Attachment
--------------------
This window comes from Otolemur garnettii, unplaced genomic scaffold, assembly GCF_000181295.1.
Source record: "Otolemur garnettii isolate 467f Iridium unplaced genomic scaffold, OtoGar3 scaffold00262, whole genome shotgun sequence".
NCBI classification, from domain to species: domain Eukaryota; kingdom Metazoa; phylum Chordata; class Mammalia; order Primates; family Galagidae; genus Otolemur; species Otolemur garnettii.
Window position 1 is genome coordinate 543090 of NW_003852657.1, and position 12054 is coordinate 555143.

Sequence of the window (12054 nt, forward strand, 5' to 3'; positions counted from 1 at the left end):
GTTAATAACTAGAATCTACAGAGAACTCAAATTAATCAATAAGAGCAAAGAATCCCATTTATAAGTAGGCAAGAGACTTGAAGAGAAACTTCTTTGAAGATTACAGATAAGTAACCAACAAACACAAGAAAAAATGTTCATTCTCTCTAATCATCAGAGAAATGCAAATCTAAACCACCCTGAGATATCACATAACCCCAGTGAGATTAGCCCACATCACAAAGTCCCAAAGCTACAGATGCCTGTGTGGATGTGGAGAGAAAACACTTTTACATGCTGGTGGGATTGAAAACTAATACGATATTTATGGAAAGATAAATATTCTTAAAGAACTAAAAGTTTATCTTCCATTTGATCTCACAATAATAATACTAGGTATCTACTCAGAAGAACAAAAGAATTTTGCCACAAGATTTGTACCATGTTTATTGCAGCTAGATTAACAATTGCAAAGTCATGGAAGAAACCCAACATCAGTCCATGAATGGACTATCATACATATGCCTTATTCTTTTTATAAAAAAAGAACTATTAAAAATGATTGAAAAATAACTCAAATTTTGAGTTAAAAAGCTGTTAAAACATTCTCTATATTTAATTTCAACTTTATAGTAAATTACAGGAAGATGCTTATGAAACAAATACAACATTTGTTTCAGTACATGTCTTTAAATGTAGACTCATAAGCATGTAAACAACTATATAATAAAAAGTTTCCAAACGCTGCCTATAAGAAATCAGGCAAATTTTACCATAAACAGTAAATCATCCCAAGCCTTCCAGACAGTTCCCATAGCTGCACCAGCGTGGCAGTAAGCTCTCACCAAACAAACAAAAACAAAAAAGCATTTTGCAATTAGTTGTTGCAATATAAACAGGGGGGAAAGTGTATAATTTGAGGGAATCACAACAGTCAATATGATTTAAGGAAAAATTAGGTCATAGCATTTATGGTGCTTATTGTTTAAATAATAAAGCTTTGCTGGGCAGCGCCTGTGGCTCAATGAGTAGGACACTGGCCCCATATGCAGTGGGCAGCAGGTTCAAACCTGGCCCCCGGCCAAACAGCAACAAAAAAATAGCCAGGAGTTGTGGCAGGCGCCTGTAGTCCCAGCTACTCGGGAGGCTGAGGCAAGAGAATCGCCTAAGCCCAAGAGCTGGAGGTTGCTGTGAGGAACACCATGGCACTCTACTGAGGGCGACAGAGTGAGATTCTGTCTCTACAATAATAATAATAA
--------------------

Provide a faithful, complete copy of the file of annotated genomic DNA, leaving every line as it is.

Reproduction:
This window comes from Otolemur garnettii, unplaced genomic scaffold, assembly GCF_000181295.1.
Source record: "Otolemur garnettii isolate 467f Iridium unplaced genomic scaffold, OtoGar3 scaffold00262, whole genome shotgun sequence".
NCBI classification, from domain to species: domain Eukaryota; kingdom Metazoa; phylum Chordata; class Mammalia; order Primates; family Galagidae; genus Otolemur; species Otolemur garnettii.
Window position 1 is genome coordinate 543090 of NW_003852657.1, and position 12054 is coordinate 555143.

Sequence of the window (12054 nt, forward strand, 5' to 3'; positions counted from 1 at the left end):
GTTAATAACTAGAATCTACAGAGAACTCAAATTAATCAATAAGAGCAAAGAATCCCATTTATAAGTAGGCAAGAGACTTGAAGAGAAACTTCTTTGAAGATTACAGATAAGTAACCAACAAACACAAGAAAAAATGTTCATTCTCTCTAATCATCAGAGAAATGCAAATCTAAACCACCCTGAGATATCACATAACCCCAGTGAGATTAGCCCACATCACAAAGTCCCAAAGCTACAGATGCCTGTGTGGATGTGGAGAGAAAACACTTTTACATGCTGGTGGGATTGAAAACTAATACGATATTTATGGAAAGATAAATATTCTTAAAGAACTAAAAGTTTATCTTCCATTTGATCTCACAATAATAATACTAGGTATCTACTCAGAAGAACAAAAGAATTTTGCCACAAGATTTGTACCATGTTTATTGCAGCTAGATTAACAATTGCAAAGTCATGGAAGAAACCCAACATCAGTCCATGAATGGACTATCATACATATGCCTTATTCTTTTTATAAAAAAAGAACTATTAAAAATGATTGAAAAATAACTCAAATTTTGAGTTAAAAAGCTGTTAAAACATTCTCTATATTTAATTTCAACTTTATAGTAAATTACAGGAAGATGCTTATGAAACAAATACAACATTTGTTTCAGTACATGTCTTTAAATGTAGACTCATAAGCATGTAAACAACTATATAATAAAAAGTTTCCAAACGCTGCCTATAAGAAATCAGGCAAATTTTACCATAAACAGTAAATCATCCCAAGCCTTCCAGACAGTTCCCATAGCTGCACCAGCGTGGCAGTAAGCTCTCACCAAACAAACAAAAACAAAAAAGCATTTTGCAATTAGTTGTTGCAATATAAACAGGGGGGAAAGTGTATAATTTGAGGGAATCACAACAGTCAATATGATTTAAGGAAAAATTAGGTCATAGCATTTATGGTGCTTATTGTTTAAATAATAAAGCTTTGCTGGGCAGCGCCTGTGGCTCAATGAGTAGGACACTGGCCCCATATGCAGTGGGCAGCAGGTTCAAACCTGGCCCCCGGCCAAACAGCAACAAAAAAATAGCCAGGAGTTGTGGCAGGCGCCTGTAGTCCCAGCTACTCGGGAGGCTGAGGCAAGAGAATCGCCTAAGCCCAAGAGCTGGAGGTTGCTGTGAGGAACACCATGGCACTCTACTGAGGGCGACAGAGTGAGATTCTGTCTCTACAATAATAATAATAA